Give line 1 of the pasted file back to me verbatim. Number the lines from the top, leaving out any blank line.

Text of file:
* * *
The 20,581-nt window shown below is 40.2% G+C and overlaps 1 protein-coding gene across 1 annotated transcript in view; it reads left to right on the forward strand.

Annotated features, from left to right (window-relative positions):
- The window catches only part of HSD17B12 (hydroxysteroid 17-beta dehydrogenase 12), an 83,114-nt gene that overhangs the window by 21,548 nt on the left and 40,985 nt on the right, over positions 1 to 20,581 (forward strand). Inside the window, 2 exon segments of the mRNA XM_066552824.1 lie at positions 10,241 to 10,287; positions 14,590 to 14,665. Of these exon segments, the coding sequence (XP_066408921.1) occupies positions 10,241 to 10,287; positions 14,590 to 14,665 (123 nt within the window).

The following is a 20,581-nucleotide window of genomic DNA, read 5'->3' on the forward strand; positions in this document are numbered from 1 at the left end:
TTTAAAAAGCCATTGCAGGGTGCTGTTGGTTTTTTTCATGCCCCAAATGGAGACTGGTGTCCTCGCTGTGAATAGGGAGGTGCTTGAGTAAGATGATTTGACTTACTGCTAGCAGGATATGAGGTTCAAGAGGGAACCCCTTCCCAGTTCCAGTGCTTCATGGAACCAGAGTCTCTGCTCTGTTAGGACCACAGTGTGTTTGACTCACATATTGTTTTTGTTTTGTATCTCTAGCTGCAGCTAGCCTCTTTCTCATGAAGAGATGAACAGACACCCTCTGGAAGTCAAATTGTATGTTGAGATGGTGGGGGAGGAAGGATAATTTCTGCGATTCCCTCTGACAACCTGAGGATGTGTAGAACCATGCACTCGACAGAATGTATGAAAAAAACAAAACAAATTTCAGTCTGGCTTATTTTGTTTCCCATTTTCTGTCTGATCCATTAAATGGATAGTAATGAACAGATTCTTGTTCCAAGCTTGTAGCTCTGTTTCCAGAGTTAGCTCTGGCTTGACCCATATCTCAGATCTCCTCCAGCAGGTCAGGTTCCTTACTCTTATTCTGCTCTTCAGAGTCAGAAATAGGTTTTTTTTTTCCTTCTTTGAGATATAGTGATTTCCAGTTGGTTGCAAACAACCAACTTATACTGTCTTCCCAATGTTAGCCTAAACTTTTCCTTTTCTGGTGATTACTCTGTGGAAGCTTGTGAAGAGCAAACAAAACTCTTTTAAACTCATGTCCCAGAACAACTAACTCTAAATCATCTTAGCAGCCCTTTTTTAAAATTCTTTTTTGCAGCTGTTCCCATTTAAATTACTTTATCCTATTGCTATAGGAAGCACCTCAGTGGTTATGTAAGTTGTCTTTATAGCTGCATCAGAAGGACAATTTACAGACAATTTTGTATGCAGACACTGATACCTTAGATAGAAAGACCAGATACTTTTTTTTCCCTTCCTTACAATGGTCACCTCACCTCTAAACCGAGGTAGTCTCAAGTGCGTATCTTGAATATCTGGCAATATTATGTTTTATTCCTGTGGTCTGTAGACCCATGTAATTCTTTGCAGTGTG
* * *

The 20,581-nt window shown below is 40.2% G+C and overlaps 1 protein-coding gene across 1 annotated transcript in view; it reads left to right on the forward strand.